Citizens Participation for Good Governance in Africa

Rebecca Roberts

Ballot Papers - Source: Original picture from Nejeed Bello

Ballot Papers – Source: Original picture from Nejeed Bello

For African governance, the most significant barriers blocking better governance remains corruption and poor service delivery. As indicated by the 2004 World Development Report, the relationship between citizen empowerment to actively participate in holding their government accountable and demanding for better has vital implication for better governance. Because Africa’s democracy is relatively young, the term ‘good or better governance’ revolves around trial, error and building on what works.

Recommendations by international organizations to aid the process of governance for Africa, tends to focus on longer term grandiosity; making it complex, time wasting and harder to attain. As a result, better governance approach requires an alternative approach which focuses on shorter term goals to build momentum going forward. In this regard, establishing quick-wins are possible by harnessing the relationship between citizens and their government.

This post, seeks to explore possibilities and how such relationships could be harnessed for better governance system in Africa, drawing on Nigeria’s case.

Source: Original picture from Nejeed Bello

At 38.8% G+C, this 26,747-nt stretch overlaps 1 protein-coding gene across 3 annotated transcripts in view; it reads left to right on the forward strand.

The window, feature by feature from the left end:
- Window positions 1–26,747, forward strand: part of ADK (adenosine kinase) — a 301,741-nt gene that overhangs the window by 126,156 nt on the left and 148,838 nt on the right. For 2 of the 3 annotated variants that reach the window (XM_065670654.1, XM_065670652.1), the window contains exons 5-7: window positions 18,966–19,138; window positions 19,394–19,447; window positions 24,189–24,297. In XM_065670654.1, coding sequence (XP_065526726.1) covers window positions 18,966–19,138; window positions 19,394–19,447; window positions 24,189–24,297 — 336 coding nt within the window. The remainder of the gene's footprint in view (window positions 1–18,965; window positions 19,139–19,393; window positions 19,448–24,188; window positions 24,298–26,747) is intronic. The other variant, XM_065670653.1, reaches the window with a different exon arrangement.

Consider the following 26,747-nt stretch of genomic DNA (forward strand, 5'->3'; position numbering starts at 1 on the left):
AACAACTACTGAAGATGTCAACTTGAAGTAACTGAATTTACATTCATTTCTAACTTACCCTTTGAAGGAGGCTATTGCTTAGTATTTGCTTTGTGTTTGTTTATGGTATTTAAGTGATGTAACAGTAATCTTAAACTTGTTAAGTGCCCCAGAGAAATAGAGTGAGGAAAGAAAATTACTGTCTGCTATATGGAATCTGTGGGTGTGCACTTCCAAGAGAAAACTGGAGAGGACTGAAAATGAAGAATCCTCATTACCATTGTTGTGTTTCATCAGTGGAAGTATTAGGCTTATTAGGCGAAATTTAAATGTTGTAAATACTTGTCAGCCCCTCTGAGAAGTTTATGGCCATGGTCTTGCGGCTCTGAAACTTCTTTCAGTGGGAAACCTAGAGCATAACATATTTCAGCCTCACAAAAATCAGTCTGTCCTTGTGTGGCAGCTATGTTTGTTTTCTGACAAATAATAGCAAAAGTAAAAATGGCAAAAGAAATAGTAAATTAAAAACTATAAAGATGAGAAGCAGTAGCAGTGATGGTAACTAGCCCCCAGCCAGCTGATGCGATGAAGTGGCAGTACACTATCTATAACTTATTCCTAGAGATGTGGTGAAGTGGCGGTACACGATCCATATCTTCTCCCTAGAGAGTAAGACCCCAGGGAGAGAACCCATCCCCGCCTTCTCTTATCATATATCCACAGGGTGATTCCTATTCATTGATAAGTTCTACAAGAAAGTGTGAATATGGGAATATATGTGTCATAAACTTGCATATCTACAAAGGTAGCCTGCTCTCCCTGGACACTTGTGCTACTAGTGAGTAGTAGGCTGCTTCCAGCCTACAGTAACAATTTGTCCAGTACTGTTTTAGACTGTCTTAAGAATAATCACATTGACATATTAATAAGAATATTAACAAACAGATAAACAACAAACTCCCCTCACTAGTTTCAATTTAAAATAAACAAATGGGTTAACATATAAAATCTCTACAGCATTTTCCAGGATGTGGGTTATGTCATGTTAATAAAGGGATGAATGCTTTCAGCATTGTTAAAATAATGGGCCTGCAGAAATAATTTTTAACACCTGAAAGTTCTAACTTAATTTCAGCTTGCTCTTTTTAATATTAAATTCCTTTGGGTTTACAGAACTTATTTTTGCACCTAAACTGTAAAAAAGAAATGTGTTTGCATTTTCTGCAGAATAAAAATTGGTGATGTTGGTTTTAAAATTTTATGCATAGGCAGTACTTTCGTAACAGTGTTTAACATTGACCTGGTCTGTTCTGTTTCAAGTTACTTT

The idea of “good or better governance” typically draws attention to the destination of how a healthy democracy functions – seeking to enhance by illustrating disparities between the ideals and reality, while ignoring the processes involved. Typically, ‘good governance’ discourse centers on the grand scheme of things, having intangible strategy and counterproductive process of focusing on influencing the government as opposed to equipping citizens to hold their government accountable and demand for better. Yes — transparent elections, functioning rule of law, healthy private sector and fight against corruption are all desirable components. But supporting structures for a lot of these components are challenging — and advocating for it in most cases falls short of laying out realistic framework to aid the process. Without proactive lineup for action, the norm is to end up fuelling disillusion and disappointment which in the end becomes an expensive failed experiment. The problem with this is it sells democracy short.